Total Joins Exxon and Chevron In Northern Iraqi Oil Fields

Total Joins Exxon and Chevron In Northern Iraqi Oil Fields

Total Joins Exxon and Chevron In Northern Iraqi Oil Fields

Judging by today’s report of TOTAL S.A. (EPA:FP) (NYSE:TOT) buying a stake in Kurdistan oil blocks, the steady trickle of companies signing up with the Kurds may soon become a flood.

According to Bloomberg, TOTAL S.A. (EPA:FP) (NYSE:TOT) has followed in the footsteps of Exxon Mobil Corporation (NYSE:XOM) and Chevron Corporation (NYSE:CVX), when it purchased a 35 percent stake in the Harir and Safen blocks from Marathon Oil Corporation (NYSE:MRO). It may be recalled that we earlier reported how Exxon had been followed into Iraqi oil exploration by Royal Dutch Shell plc (NYSE:RDS.A) (NYSE:RDS.B).

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Iraq represents one of the last great repositories of crude oil reserves, and is attractive to oil majors the world over. Unfortunately the political differences between Baghdad, in the southern region, and the semi-autonomous Kurdistan in Northern Iraq have meant that oil companies must play a dangerous balancing game. On the one hand, they cannot risk alienating too much the Baghdad leadership, while on the other they are loath to ignore the rich oil bounties on offer in Kurdistan. Exxon Mobil Corporation (NYSE:XOM) and Chevron had to incur the wrath of the Baghdad Oil Ministry when they signed on the dotted line with the Kurdish region.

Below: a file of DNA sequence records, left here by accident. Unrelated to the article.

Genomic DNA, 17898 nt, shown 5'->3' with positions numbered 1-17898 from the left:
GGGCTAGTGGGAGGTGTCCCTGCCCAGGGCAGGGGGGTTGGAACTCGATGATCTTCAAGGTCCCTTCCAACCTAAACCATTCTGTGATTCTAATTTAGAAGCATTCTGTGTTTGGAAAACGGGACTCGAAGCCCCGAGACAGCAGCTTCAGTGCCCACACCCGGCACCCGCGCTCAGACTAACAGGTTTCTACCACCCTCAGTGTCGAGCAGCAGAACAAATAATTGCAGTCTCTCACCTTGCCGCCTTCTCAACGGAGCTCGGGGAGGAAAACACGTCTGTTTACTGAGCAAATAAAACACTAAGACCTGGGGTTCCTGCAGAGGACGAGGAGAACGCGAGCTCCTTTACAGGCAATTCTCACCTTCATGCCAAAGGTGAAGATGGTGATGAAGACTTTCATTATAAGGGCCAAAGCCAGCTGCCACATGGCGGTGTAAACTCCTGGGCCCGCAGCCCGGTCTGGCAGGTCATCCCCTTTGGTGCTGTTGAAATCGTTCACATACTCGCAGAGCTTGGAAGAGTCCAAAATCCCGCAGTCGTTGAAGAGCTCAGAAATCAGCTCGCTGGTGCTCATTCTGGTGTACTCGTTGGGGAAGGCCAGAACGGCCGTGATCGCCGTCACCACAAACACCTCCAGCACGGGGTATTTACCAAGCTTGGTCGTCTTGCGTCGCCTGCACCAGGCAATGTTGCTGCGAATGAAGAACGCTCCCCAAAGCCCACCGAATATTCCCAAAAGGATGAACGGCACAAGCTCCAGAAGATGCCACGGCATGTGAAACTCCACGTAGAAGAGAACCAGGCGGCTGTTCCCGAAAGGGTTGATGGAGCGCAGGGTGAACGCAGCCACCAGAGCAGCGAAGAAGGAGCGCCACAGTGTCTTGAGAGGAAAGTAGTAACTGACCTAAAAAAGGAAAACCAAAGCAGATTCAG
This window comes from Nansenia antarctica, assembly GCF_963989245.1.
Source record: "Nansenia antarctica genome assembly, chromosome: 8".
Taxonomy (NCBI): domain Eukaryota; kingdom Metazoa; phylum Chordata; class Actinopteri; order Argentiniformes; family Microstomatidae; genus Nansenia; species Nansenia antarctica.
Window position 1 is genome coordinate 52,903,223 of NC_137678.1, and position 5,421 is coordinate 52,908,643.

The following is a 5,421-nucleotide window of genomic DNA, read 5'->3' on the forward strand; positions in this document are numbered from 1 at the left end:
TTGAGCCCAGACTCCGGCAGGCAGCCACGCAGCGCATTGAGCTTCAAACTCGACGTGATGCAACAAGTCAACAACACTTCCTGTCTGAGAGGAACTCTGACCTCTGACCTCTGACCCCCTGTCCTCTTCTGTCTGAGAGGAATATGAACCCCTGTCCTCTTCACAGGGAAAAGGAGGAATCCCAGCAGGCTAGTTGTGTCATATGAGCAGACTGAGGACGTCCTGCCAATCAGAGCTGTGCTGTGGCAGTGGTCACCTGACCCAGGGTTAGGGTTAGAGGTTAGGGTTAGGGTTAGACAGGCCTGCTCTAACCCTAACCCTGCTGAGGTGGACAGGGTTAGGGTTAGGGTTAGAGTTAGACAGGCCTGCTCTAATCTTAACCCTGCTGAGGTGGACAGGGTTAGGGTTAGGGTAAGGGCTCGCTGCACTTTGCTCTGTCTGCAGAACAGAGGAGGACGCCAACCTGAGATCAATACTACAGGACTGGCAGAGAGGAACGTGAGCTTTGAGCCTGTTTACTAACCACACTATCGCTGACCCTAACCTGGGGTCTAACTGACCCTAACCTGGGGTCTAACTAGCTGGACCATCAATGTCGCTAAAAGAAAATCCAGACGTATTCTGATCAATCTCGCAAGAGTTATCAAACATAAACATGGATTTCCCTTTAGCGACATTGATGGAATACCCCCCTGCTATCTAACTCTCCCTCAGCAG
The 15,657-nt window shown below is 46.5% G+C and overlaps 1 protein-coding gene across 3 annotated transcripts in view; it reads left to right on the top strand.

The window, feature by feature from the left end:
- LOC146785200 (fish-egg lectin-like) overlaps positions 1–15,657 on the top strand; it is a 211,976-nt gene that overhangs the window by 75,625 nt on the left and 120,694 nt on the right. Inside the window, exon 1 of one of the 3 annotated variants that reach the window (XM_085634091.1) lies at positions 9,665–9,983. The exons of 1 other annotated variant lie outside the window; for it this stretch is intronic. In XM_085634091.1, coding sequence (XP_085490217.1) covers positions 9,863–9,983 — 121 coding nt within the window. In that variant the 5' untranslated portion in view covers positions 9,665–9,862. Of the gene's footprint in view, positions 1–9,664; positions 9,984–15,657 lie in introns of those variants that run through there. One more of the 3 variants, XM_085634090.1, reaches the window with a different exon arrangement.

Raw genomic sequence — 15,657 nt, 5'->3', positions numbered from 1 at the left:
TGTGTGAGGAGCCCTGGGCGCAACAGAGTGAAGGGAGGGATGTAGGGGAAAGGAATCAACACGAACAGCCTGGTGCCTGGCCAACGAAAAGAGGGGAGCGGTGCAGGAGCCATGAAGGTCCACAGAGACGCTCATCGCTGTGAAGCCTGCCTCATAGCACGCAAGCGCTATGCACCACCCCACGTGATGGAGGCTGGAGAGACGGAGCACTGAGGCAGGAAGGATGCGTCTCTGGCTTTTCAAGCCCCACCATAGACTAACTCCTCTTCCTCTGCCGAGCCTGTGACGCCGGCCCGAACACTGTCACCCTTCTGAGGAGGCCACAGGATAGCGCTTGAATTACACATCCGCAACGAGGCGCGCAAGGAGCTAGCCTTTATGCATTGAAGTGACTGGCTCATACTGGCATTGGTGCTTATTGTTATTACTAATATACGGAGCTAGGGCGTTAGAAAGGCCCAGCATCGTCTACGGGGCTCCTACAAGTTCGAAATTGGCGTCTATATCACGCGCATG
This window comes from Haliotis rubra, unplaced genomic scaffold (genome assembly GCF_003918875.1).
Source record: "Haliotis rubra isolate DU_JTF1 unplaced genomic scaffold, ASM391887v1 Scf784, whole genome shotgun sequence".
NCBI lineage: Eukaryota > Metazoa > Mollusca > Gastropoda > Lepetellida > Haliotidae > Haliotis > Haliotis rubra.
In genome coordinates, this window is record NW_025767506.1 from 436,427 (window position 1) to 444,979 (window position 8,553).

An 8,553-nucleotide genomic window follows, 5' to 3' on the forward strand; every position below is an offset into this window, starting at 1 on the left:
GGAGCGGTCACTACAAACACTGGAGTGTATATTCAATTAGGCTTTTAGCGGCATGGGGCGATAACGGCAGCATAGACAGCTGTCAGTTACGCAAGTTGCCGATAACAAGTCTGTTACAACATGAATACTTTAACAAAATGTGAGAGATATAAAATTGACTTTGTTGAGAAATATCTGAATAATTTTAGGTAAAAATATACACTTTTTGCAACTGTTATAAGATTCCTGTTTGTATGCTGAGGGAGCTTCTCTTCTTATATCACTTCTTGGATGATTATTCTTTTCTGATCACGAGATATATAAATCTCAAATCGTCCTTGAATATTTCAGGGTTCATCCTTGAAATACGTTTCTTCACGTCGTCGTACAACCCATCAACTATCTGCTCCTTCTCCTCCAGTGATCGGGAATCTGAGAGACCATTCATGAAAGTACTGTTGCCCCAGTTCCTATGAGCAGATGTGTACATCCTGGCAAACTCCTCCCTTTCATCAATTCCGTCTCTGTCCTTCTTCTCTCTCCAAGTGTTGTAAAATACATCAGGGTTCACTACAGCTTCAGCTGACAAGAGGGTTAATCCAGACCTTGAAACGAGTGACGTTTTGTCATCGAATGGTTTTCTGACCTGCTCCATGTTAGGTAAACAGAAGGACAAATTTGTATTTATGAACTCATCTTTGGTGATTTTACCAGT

In fact last week Iraq last week blacklisted Chevron Corporation (NYSE:CVX) for its deal with Kurdistan, effectively shutting it out of any future oil agreements with the central Iraqi government. “In line with Oil Ministry policy based on the constitution, the Oil Ministry announces the disqualification of Chevron company and bars it from signing any deals with the federal Oil Ministry and its companies,” the Oil Ministry said in a statement, and cited by Reuters.

Though no financial details were made available, the two blocks that are the subject of the Total transaction are 705 square kilometers and 424 square kilometers respectively. According to Total, it will operate the Safen block.

It may be noted that increasingly better economic relations between Kurdistan and neighbouring Turkey make the area even more attractive to the oil companies. We earlier reported that the Kurdistan Regional Government (KRG) and Turkey announced plans to build a pipeline connecting Ceyhan, Turkey, with northern Iraq and that this pipeline could carry one million barrels of oil per day, and could be completed as early as August 2013. A second addition to the pipeline would connect it directly to the existing Kirkuk-Ceyhan pipeline by 2014. In fact, the KRG plans to export crude oil to Turkey, which will be refined in Turkey and re-exported to Northern Iraq.

Further, according to intelligence analyst Michael Bagley, “From our standpoint, Northern Iraq stands to be one of the next great investment areas in the Middle East, and so far, the KRG has managed to out-play Baghdad in the natural resources and investment game.”

Given these factors, the decisions by oil companies to enter Kurdistan are quite understandable.


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